|Windy Cove Emperor Penguin Colony|
As the sun is slowly gaining on the horizon we've now enough hours of enough light around the middle of the day to safely travel off base. There aren't many places to visit but we do have a fairly local colony of Emperor Penguins. Around six thousand of them spend the winter huddled together above their eggs on the sea ice. They weather the same storms, withstand the same cold and see the same stars as we do, but we get to wear high performance fabrics and live in a centrally heated building with three meals a day. They trade freedom from predators for a hard, cold winter.
Like anything down here, a trip onto the sea ice is rather involved. We drive for an hour in a Sno-Cat to the edge of the ice shelf, carrying with us enough food, fuel and tents to last out forty days should something go horribly wrong with the vehicle. We park by the caboose we visited back around Easter then rope up together to walk the final few hundred meters to the top of the ice cliffs. Here we build anchors into the snow surface (two half meter long bits of aluminium), tie on a rope and abseil off the edge. Twenty meters below we land on the sea ice.
The sea ice is somewhere between one and two meters thick and covered with snow. Here and there cracks creep about its surface, but most are obvious, and others can be found by probing ahead with a hefty stick or an unfortunate foot. We don't tie ourselves together on the sea ice, as we wouldn't want to be dragged in after another person, but instead carry throwlines and ice axes just in case we need to rescue someone.
The penguins are visible from our abseil point. A thin black pancake stretched over the white in the distance. We walk towards them, hard boots crunching on the hard surface, soft coats rustling against harnesses, climbing equipment jangling softly with each step. As we approach the colony a thin, hard, brown layer marks the postition they once occupied. Ahead the black stain takes on form. Yellow and white specks bubble in the black carpet, a jagged edge of heads and beaks, small groups broken off from the main crowd like the small drops that shoot from spilled ink. A gentle murmer blows to us on the breeze, soft creaking croaks quite like a flock of seagulls but less hard, a little more tired perhaps.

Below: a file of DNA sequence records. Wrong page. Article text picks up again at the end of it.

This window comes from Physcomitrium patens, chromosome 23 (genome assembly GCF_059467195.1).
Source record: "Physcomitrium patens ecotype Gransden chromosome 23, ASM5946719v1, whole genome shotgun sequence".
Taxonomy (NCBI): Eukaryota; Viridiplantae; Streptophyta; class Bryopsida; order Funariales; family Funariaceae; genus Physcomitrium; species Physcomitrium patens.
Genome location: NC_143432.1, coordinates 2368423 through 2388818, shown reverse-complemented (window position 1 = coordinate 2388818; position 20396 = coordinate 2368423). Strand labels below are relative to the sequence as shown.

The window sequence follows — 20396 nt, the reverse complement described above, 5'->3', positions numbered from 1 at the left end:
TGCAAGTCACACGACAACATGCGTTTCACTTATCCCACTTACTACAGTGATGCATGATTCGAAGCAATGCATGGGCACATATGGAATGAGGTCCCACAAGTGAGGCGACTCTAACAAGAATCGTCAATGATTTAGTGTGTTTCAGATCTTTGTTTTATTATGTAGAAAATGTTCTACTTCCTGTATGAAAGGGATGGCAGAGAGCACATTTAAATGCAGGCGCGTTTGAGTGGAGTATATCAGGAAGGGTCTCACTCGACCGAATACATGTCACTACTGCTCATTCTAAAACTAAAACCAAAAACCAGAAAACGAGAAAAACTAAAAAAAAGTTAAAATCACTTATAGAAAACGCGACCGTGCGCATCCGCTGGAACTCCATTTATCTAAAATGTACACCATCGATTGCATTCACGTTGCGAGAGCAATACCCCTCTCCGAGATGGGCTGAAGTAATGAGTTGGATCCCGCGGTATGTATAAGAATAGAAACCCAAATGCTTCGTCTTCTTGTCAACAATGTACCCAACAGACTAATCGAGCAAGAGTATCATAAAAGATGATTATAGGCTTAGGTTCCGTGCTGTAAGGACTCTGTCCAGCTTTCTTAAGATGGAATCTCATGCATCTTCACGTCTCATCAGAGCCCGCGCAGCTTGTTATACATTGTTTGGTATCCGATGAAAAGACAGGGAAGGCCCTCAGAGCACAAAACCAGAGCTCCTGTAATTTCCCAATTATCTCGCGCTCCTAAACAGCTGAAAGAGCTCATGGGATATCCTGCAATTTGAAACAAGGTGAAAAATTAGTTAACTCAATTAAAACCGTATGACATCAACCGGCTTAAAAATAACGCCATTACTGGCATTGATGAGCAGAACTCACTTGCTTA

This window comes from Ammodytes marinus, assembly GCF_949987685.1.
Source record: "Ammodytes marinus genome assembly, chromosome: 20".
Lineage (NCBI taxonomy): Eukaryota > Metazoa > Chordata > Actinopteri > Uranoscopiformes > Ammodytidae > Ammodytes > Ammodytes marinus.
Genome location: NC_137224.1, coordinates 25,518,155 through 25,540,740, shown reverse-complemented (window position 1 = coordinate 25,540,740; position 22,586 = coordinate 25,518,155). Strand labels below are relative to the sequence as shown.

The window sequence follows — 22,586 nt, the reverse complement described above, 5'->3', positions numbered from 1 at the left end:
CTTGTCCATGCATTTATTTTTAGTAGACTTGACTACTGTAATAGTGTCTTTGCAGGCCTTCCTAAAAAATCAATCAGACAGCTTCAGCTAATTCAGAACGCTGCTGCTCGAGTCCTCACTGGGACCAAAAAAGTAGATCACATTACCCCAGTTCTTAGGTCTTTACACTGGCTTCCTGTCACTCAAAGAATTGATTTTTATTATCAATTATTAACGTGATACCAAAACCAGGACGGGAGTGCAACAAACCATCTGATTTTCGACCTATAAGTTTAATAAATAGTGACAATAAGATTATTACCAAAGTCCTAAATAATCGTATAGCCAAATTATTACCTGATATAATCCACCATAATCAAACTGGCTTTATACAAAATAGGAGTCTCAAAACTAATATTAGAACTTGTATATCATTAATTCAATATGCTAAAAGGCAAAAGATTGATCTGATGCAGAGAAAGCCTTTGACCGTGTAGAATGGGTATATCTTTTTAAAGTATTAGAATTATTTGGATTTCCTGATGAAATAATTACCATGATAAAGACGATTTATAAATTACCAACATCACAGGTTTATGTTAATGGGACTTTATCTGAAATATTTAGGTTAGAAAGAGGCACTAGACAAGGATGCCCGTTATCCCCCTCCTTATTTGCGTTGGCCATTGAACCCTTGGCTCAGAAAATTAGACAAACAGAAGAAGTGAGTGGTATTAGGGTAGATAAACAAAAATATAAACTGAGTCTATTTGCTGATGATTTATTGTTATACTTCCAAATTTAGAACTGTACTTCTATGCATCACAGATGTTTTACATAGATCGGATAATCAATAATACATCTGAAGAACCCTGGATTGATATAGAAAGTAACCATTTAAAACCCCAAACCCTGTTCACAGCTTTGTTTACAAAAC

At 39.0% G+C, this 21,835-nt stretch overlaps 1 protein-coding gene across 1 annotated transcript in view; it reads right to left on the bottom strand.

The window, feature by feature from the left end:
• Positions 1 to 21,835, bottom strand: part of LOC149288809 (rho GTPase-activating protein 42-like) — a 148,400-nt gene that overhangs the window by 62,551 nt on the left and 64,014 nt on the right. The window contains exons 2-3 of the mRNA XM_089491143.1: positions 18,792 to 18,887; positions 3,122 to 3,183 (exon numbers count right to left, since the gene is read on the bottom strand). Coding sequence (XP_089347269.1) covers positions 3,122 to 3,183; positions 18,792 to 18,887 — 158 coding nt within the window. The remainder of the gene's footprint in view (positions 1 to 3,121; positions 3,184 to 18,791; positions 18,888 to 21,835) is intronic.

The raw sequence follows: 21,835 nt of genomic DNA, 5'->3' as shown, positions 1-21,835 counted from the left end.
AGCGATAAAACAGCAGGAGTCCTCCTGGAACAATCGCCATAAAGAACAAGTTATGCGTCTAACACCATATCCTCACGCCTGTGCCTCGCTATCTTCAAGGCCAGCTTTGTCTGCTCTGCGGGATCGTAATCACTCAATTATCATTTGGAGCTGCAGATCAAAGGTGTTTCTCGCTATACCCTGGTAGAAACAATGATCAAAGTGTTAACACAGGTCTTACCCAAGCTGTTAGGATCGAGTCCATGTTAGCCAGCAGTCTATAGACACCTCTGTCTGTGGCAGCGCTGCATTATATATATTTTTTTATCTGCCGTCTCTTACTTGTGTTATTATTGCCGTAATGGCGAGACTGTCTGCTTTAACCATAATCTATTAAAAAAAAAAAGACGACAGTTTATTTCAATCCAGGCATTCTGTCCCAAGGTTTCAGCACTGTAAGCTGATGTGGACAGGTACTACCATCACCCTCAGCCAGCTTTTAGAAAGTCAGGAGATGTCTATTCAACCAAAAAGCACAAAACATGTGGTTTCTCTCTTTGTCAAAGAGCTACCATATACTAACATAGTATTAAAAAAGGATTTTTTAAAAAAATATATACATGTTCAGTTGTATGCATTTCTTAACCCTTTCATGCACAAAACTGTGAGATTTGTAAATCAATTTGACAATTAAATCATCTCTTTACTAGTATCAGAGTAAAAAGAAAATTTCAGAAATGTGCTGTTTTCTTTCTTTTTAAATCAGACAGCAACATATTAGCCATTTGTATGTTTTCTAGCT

The colony is massive, the numbers present hard to comprehend. Certainly many thousands of nearly identical animals. Crushed together they fill an area about half the size of a football pitch. Surrounded by the pure white ice cliffs and the shadows against the horizon of towering formations like broken boulders. A unique landscape, formed from water and shaped as tides and winds moved the heavy plates of ice upon each other. Each storm or surge forcing new breaks or folding up small ranges. The extreme cold soon filling any cracks with fresh, hard ice.
We move closer, individuals emerging from the mass. Those around the edge notice us and a short wave of agitation spreads through the colony like a rush of wind on waving wheat. It quickly subsides, the penguins unaware of what we are but untroubled by our colourful presence. We stop a few steps short of the mass and sit. A few curious birds drip from the outside of the huddle and move towards us, come close for a careful look, then waddle away. Some stop and stare a while, or stretch their necks and flap their small flippers. The ones that come out have no eggs to guard, perhaps lost on the ice or perhaps never there to be warmed throughout the winter. Those still huddled closely each have a bulge just above their feet, and walk with a considered shuffle. Always moving slowly to keep their place amongst their colleagues, trying to force their way back to the best protected places in the center of the crush. Now and then they stop to bend their beaks to their feet, carefully adjusting the egg's position before walking on again.
We watch for a time then retreat as the light fades. Following back along our footsteps to the wall of ice we live on. The climb up, off the ice and onto the shelf, is hard. Kicking deep steps into soft snow that often slips as a step is taken. Ascending devices and a rope prevent falls but won't help upwards progress. After more struggling I find a good rythym and soon find myself at the top of the cliff and haul myself over the corner. We finish off the day with a little practise with the rescue lines, suprisingly tricky to target with a little wind, and hard to coil back using thick mittens.
And, for your viewing pleasure (QuickTime movies):
(Thanks for Frances for the loan of her camera, small enough to pop inside my clothes when it gets too cold to work. My normal model does not like being in the cold for more than an hour, and is too bulky to fit inside my coat.)
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